By Nancy Martinez
SACRAMENTO – The Assembly Judiciary Committee passed AB 3070 through its first phase of California’s legislative process.
On May 11, 2020, an 8 to 3 committee vote pushed further along a bill that aims to end discrimination in the jury selection process of California. Current legislation prohibits parties to excuse jurors on the basis of the juror’s possible biases caused by their race, gender, religion, and other individual characteristics and requires peremptory challenges to be made if a juror’s dismissal is alleged to be based on discriminatory acts. Contrary, AB 3070 would prohibit the removal of a juror on the basis of their race, ethnicity, gender, gender identity, sexual orientation, national origin, or religious affiliation and would increase the consequences of grants and objections of peremptory challenges that claim to be non-discriminatory driven.
The bill is sponsored by partnering organizations, California Attorneys for Criminal Justice, and the UC Berkeley Law Death Penalty Clinic. Assemblymember Shirley Weber introduced this bill on Feb. 21, 2020.
Supporters of the bill argue that AB 3070 is necessary for ending the racial bias in the criminal justice system. Brendon Woods, the current Public Defender of Alameda County, thanks Assemblymember Weber in a tweet, “ Blacks are excluded from jury service by peremptory challenges at rate 2.5x higher than jurors of any other race. Those most likely to be incarcerated by law enforcement & prosecutors are most likely to be excluded from jury service. Thank u @AsmShirleyWeber #AB3070 can fix this.”
The bill opposes the standing Batson process known for the weak limitations on removing jurors based on their race and ethnicity. According to the California Attorneys for Criminal Justice organization, “the Batson process has proven ineffective.” Though the Batson process is in place to protect jury selection from discrimination, prosecution attorneys can easily avoid safeguards by creating different reasons for dismissing jurors of color.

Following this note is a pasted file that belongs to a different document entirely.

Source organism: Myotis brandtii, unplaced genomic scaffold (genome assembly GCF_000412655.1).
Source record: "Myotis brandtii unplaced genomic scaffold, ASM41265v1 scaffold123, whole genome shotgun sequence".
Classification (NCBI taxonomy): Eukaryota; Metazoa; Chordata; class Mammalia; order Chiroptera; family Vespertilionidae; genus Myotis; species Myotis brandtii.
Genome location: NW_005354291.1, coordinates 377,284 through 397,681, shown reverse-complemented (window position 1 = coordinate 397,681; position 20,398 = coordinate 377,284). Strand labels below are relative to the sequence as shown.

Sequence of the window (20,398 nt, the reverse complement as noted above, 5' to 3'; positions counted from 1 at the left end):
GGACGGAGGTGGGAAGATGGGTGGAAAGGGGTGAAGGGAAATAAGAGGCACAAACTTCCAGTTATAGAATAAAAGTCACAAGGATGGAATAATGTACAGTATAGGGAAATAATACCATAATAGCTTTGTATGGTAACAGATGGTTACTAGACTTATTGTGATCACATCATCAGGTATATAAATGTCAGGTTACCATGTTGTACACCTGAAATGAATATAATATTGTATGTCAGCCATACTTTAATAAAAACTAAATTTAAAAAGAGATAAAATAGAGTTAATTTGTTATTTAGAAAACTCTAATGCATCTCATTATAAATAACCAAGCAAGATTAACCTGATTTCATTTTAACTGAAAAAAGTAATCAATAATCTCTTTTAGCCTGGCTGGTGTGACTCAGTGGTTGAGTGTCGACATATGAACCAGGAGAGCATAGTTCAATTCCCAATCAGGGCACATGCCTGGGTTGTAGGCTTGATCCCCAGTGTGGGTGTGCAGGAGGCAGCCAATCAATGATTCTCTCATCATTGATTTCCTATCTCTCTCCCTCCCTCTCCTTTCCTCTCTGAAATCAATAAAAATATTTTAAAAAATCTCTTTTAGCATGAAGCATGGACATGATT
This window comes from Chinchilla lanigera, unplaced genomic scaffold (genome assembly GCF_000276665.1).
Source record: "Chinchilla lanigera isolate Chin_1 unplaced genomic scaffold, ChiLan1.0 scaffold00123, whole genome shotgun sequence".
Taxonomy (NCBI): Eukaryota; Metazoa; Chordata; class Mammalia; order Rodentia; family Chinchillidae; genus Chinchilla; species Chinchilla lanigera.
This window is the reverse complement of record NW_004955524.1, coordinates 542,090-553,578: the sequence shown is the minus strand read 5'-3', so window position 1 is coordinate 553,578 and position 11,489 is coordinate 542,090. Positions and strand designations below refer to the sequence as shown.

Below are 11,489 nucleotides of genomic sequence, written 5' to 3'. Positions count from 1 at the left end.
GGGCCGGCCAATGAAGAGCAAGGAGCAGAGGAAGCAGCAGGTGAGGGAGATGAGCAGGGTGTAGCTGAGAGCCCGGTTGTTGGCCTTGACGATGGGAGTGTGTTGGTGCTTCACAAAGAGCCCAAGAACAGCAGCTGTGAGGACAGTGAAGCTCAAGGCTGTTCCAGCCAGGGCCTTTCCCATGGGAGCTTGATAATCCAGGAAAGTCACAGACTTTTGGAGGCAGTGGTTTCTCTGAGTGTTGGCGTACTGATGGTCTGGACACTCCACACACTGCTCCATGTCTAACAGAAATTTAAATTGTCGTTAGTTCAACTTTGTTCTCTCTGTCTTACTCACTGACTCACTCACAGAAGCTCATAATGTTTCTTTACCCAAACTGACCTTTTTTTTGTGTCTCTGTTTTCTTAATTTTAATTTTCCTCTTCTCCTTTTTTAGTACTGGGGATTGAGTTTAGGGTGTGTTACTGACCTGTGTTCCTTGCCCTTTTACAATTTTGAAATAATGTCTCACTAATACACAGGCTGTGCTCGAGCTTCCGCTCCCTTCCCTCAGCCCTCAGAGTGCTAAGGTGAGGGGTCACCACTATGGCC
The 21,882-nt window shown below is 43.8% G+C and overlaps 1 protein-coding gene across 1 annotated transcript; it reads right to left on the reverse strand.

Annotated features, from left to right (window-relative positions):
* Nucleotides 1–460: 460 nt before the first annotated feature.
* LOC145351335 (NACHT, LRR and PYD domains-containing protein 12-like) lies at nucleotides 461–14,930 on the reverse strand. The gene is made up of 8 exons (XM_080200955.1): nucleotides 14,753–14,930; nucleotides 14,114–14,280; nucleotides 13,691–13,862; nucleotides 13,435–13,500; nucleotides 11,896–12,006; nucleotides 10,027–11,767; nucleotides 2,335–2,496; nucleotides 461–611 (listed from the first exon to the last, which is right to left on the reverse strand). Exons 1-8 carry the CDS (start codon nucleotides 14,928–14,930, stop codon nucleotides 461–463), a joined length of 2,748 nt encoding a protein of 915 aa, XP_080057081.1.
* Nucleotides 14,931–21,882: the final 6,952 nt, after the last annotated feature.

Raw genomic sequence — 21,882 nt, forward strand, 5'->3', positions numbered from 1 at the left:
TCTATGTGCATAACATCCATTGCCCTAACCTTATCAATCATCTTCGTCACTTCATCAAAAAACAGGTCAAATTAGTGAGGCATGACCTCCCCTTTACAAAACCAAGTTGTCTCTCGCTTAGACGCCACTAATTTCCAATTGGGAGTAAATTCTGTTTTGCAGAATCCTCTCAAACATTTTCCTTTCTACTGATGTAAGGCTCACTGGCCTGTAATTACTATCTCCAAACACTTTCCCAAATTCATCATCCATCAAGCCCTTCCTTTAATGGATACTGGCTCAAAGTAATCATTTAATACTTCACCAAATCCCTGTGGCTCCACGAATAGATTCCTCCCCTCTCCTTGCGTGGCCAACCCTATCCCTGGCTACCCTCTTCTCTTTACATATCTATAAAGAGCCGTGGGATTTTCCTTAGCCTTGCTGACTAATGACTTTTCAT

AB 3070 would pose stronger limits to discrimination through the elimination of heavy use of peremptory challenges. The proposed bill states that “the existing procedure for determining whether a peremptory challenge was exercised on the basis of a legally impermissible reason has failed to eliminate that discrimination” and argues that “many of the reasons routinely advanced to justify the exclusion of jurors from protected groups are in fact associated with stereotypes about those groups or otherwise based on unlawful discrimination.”
Some of the new measures under this bill include having the courts consider many factors such as whether peremptory reasons are disproportionately related to race, ethnicity, gender, etc when granting or denying challenges and the court must consider whether the party proposing the challenge has disproportionately used peremptory challenges in present or past cases.
All peremptory challenges are set to be considered invalid unless the party proposing the challenges can clearly prove that the rationale behind the juror removal is unrelated to race, ethnicity, gender, gender identity, sexual orientation, national origin, or religious affiliation.
If the court comes to grant an objection to the improper exercise of a peremptory challenge, the court can either seat the challenged juror, declare a mistrial, or provide an appropriate and alternative remedy acceptable to the objecting party.
The denial of an objection by the court will be reviewed by the appellate court. If the appellate court finds the denial was made incorrectly, a new trial must be granted.
These new steps to guarantee the non-discriminatory removals of jurors comes 36 years after the Batson v. Kentucky ruling that resulted in the creation of the—then necessary but now flawed—Batson process. Misuse of peremptory challenges has led to countless individuals belonging to minority populations being removed from juries. With minorities constituting the majority of the imprisoned population, unaltered representation within juries is a key step to guarantee the correct application of justice.
AB 3070 passed its first vote in the Assembly committees and has been referred to the Committee on Appropriations for another vote. If passed, the bill is expected to take over the current Batson process in January of 2021.
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